U.S. Homeownership Falls to 65.4%, Lowest Since 1997

The U.S. homeownership rate fell to 65.4 percent in the first quarter of 2012 to the lowest level since 1997, as a weak economy and an accompanying foreclosure crisis has forced more Americans to shift into renting.
The rate fell from 66 percent in the fourth quarter and dropped a full percentage point from one year ago, the Census Bureau said today.
The first-quarter 2012 homeownership rate of 65.4 percent is the same level as in early 1997 – and down from the pre-crisis peak of 69.2 percent in mid-2004.
The vacancy rate for rental homes was 8.8 percent in the first quarter, compared with 9.7 percent a year earlier, the Census Bureau said.
Foreclosures – numbering as many as 4 million since 2007, and counting – have contributed significantly to a widespread wave toward renting.
Additionally, falling home values have yet to find a bottom in hardest hit communities and have created a new class of “underwater” borrowers who owe more than the value of their homes.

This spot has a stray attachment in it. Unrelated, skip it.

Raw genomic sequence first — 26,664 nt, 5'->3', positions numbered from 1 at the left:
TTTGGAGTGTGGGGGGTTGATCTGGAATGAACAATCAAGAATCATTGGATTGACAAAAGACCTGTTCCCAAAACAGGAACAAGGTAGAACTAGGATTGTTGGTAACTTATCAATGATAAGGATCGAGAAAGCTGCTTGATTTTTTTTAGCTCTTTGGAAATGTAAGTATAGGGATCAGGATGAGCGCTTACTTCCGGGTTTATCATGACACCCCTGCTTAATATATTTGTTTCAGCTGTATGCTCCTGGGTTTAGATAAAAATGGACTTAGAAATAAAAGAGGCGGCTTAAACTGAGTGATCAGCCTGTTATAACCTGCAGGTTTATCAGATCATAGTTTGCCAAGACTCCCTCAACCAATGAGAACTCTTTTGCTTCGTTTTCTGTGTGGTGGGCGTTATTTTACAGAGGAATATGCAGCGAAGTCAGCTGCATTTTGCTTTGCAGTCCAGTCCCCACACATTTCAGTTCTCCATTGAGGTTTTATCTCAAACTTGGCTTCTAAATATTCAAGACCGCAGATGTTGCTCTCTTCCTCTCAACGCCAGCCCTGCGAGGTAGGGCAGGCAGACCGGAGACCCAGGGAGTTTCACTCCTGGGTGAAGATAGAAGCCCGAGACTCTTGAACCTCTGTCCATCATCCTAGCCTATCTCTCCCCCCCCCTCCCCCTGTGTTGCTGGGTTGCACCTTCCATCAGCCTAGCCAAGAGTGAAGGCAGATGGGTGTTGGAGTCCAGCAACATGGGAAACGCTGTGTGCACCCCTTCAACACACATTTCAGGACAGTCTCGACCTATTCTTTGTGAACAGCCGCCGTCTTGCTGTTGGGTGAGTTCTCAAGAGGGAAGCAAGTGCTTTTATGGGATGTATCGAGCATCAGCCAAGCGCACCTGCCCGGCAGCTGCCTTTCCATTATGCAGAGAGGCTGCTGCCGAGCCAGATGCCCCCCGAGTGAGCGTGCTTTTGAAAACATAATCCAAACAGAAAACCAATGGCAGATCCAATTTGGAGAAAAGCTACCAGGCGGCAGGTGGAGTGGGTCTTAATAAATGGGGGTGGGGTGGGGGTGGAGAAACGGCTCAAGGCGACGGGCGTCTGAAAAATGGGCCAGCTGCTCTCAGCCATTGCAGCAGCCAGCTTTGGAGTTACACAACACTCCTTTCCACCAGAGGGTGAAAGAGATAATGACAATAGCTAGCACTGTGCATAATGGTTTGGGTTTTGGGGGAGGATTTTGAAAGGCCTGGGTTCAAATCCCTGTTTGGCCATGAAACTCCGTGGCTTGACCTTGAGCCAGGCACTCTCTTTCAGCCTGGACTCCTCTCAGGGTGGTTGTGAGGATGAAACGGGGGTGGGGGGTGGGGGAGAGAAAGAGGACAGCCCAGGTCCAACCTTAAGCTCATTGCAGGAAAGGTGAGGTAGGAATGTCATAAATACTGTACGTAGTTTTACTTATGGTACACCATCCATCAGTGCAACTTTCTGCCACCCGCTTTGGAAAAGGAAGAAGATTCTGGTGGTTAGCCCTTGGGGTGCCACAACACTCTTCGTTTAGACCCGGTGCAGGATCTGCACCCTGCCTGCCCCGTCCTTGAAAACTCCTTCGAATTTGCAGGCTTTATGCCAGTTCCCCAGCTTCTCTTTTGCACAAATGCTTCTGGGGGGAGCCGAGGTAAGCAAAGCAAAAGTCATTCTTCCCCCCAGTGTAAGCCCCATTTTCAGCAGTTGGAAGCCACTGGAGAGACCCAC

Many of these borrowers in “negative equity” are facing foreclosure, or have added to a mindset that a home purchase is no longer the type of investment that will pay off for years to come.
Zillow, the real estate data site, predicts home values will remain nearly flat during the next 12 months, reaching a bottom nationally in late 2012 and falling only 0.4 percent from the first quarter of 2012 to the first quarter of 2013.
Despite record low mortgage rates, home sales are relatively stagnant with tight inventories in some communities and strict lending standards for many borrowers.
Existing-home sales were down in March as total housing inventory at the end of March declined 1.3 percent to 2.37 million existing homes available for sale, according to the National Association of Realtors. Listed inventory is 21.8 percent below a year ago.

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